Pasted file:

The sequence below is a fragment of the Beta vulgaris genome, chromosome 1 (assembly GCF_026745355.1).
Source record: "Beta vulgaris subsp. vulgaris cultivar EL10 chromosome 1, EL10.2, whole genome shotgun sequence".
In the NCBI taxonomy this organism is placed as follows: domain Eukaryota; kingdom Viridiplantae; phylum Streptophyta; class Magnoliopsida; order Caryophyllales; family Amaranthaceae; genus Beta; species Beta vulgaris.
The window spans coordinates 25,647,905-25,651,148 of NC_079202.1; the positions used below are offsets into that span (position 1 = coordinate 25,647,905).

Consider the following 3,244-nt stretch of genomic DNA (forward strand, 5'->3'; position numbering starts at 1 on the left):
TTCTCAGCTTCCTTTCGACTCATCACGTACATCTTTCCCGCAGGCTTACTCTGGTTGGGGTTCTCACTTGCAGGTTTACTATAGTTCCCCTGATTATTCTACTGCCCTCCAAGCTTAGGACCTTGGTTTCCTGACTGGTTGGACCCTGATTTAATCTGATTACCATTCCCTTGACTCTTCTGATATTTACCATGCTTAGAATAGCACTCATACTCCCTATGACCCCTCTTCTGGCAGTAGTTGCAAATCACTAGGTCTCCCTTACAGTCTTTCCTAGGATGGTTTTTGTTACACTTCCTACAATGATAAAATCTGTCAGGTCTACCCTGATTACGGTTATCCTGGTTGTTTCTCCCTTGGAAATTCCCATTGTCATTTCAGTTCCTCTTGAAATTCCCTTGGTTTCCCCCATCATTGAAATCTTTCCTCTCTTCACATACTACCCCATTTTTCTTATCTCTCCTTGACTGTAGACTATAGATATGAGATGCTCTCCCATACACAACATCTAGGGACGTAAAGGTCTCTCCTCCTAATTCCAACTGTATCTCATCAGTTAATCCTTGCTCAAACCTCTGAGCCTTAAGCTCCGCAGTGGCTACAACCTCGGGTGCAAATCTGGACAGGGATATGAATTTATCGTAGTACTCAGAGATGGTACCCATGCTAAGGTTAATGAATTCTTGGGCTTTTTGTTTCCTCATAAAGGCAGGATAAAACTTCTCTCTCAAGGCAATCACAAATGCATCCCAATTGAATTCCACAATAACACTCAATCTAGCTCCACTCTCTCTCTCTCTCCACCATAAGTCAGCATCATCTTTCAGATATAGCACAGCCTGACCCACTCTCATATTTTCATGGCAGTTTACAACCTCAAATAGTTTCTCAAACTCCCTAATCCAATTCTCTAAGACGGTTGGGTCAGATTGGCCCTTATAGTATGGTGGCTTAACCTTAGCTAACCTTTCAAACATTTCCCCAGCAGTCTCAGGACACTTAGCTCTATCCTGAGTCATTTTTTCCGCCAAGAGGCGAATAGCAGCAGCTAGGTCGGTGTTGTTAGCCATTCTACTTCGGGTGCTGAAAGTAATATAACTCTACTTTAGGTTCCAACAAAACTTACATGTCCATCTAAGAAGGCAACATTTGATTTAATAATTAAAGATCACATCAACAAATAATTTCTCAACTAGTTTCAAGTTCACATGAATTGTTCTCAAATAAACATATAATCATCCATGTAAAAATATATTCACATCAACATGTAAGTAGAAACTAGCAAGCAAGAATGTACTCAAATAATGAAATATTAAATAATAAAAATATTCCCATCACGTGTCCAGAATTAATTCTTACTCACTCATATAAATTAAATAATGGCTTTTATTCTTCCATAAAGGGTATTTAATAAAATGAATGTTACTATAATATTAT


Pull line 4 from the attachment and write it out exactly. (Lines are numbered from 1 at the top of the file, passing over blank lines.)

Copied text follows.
The window spans coordinates 25,647,905-25,651,148 of NC_079202.1; the positions used below are offsets into that span (position 1 = coordinate 25,647,905).